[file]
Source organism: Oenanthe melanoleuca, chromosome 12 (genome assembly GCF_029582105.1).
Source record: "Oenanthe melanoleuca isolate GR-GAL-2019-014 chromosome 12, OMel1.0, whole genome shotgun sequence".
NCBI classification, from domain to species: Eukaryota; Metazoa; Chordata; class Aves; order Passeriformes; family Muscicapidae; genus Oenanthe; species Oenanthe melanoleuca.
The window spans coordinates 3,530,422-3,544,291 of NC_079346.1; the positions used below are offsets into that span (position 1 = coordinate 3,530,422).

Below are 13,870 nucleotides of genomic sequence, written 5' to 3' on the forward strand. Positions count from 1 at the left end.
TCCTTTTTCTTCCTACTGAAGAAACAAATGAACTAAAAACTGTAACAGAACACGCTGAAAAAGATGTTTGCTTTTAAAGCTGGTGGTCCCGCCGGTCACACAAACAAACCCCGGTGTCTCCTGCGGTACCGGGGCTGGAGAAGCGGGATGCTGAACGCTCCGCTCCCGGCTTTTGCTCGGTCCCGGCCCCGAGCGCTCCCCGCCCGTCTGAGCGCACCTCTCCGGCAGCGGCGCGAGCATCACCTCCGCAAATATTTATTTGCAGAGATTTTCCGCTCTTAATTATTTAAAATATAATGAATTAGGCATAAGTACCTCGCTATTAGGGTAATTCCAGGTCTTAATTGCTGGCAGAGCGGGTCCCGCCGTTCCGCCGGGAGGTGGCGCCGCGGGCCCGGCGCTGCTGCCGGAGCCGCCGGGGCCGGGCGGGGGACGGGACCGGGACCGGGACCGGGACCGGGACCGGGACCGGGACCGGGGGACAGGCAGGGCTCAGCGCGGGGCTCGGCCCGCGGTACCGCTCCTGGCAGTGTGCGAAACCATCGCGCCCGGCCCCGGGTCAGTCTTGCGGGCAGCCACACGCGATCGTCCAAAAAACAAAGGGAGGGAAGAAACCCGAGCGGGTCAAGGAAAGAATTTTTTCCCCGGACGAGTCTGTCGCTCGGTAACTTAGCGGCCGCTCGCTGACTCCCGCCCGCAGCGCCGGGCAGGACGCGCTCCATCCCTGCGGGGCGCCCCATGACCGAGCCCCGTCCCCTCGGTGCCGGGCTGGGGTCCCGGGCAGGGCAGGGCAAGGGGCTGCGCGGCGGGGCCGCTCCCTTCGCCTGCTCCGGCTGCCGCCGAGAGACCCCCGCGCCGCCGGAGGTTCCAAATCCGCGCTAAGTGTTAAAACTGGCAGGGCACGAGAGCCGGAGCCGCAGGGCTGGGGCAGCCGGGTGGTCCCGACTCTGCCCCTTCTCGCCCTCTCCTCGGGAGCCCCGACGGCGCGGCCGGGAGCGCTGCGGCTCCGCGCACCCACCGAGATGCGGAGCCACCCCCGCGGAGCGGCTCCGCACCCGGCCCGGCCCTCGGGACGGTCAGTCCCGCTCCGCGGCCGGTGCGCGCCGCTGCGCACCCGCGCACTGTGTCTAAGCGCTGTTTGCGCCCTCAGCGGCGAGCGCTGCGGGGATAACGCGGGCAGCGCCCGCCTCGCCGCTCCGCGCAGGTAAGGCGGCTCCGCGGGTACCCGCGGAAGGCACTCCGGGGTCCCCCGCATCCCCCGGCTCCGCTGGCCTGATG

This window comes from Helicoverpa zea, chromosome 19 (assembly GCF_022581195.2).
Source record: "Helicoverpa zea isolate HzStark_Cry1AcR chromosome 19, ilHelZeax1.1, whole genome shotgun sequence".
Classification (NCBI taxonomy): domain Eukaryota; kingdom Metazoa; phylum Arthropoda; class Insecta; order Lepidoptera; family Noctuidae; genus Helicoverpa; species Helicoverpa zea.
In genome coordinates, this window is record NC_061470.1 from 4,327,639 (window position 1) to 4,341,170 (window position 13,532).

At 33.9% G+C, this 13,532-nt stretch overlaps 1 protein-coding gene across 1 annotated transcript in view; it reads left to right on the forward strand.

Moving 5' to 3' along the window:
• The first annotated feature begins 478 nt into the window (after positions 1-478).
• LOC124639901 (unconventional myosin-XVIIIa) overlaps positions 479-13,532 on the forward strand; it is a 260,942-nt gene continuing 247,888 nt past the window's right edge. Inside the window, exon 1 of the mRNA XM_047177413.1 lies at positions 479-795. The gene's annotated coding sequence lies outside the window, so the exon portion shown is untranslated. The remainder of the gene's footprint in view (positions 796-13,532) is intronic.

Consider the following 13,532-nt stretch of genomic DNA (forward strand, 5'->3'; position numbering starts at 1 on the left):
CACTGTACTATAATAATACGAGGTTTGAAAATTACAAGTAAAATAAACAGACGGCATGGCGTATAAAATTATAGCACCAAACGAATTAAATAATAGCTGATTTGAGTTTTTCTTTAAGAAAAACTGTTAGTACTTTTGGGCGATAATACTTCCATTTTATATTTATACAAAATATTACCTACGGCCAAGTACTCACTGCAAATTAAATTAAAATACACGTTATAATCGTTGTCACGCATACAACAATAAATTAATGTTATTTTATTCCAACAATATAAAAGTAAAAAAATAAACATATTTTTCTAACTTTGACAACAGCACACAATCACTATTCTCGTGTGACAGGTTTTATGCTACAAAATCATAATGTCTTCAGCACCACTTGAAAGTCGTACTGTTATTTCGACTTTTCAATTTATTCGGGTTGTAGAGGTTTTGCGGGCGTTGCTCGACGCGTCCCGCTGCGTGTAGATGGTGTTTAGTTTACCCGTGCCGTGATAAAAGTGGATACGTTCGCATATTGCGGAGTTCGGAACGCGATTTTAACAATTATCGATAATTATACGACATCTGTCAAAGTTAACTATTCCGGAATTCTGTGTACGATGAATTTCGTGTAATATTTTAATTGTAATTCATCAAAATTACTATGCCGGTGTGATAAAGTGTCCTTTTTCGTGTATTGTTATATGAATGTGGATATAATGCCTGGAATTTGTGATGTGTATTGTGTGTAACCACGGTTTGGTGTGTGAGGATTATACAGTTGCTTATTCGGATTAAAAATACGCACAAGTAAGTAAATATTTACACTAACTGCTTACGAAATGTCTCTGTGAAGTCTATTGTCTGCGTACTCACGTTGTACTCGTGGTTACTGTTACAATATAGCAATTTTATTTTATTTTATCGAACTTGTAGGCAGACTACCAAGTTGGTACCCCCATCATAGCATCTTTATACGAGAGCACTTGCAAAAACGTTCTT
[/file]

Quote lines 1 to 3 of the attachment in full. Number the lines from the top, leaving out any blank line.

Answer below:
Source organism: Oenanthe melanoleuca, chromosome 12 (genome assembly GCF_029582105.1).
Source record: "Oenanthe melanoleuca isolate GR-GAL-2019-014 chromosome 12, OMel1.0, whole genome shotgun sequence".
NCBI classification, from domain to species: Eukaryota; Metazoa; Chordata; class Aves; order Passeriformes; family Muscicapidae; genus Oenanthe; species Oenanthe melanoleuca.